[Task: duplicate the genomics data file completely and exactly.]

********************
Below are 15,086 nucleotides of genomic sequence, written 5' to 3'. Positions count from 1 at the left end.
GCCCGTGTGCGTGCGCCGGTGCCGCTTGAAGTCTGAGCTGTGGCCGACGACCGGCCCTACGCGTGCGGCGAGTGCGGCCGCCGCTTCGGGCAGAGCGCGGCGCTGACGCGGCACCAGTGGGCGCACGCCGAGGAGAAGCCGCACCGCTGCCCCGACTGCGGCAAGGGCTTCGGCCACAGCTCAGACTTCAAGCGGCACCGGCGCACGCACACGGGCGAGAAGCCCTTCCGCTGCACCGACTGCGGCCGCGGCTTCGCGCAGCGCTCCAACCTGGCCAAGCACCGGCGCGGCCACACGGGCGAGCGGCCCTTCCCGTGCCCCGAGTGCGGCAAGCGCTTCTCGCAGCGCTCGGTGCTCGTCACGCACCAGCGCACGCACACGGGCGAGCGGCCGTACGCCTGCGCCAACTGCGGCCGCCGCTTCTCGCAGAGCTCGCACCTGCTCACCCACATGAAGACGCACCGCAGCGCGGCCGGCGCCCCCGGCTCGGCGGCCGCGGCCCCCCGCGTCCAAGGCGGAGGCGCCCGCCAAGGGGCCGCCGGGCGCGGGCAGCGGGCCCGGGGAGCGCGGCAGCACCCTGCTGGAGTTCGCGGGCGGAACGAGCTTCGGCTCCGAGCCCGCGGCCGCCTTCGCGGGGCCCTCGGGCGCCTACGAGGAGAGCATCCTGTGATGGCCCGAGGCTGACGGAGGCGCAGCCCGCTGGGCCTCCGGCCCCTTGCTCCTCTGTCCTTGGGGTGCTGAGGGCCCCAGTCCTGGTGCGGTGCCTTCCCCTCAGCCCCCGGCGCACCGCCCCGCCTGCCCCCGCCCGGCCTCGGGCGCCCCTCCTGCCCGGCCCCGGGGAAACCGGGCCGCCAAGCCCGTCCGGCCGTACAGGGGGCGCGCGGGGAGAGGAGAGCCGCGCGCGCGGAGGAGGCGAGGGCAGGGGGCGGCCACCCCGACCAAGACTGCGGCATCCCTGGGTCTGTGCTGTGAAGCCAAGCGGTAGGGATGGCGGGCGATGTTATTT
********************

Below are 15,086 nucleotides of genomic sequence, written 5' to 3'. Positions count from 1 at the left end.
GCCCGTGTGCGTGCGCCGGTGCCGCTTGAAGTCTGAGCTGTGGCCGACGACCGGCCCTACGCGTGCGGCGAGTGCGGCCGCCGCTTCGGGCAGAGCGCGGCGCTGACGCGGCACCAGTGGGCGCACGCCGAGGAGAAGCCGCACCGCTGCCCCGACTGCGGCAAGGGCTTCGGCCACAGCTCAGACTTCAAGCGGCACCGGCGCACGCACACGGGCGAGAAGCCCTTCCGCTGCACCGACTGCGGCCGCGGCTTCGCGCAGCGCTCCAACCTGGCCAAGCACCGGCGCGGCCACACGGGCGAGCGGCCCTTCCCGTGCCCCGAGTGCGGCAAGCGCTTCTCGCAGCGCTCGGTGCTCGTCACGCACCAGCGCACGCACACGGGCGAGCGGCCGTACGCCTGCGCCAACTGCGGCCGCCGCTTCTCGCAGAGCTCGCACCTGCTCACCCACATGAAGACGCACCGCAGCGCGGCCGGCGCCCCCGGCTCGGCGGCCGCGGCCCCCCGCGTCCAAGGCGGAGGCGCCCGCCAAGGGGCCGCCGGGCGCGGGCAGCGGGCCCGGGGAGCGCGGCAGCACCCTGCTGGAGTTCGCGGGCGGAACGAGCTTCGGCTCCGAGCCCGCGGCCGCCTTCGCGGGGCCCTCGGGCGCCTACGAGGAGAGCATCCTGTGATGGCCCGAGGCTGACGGAGGCGCAGCCCGCTGGGCCTCCGGCCCCTTGCTCCTCTGTCCTTGGGGTGCTGAGGGCCCCAGTCCTGGTGCGGTGCCTTCCCCTCAGCCCCCGGCGCACCGCCCCGCCTGCCCCCGCCCGGCCTCGGGCGCCCCTCCTGCCCGGCCCCGGGGAAACCGGGCCGCCAAGCCCGTCCGGCCGTACAGGGGGCGCGCGGGGAGAGGAGAGCCGCGCGCGCGGAGGAGGCGAGGGCAGGGGGCGGCCACCCCGACCAAGACTGCGGCATCCCTGGGTCTGTGCTGTGAAGCCAAGCGGTAGGGATGGCGGGCGATGTTATTT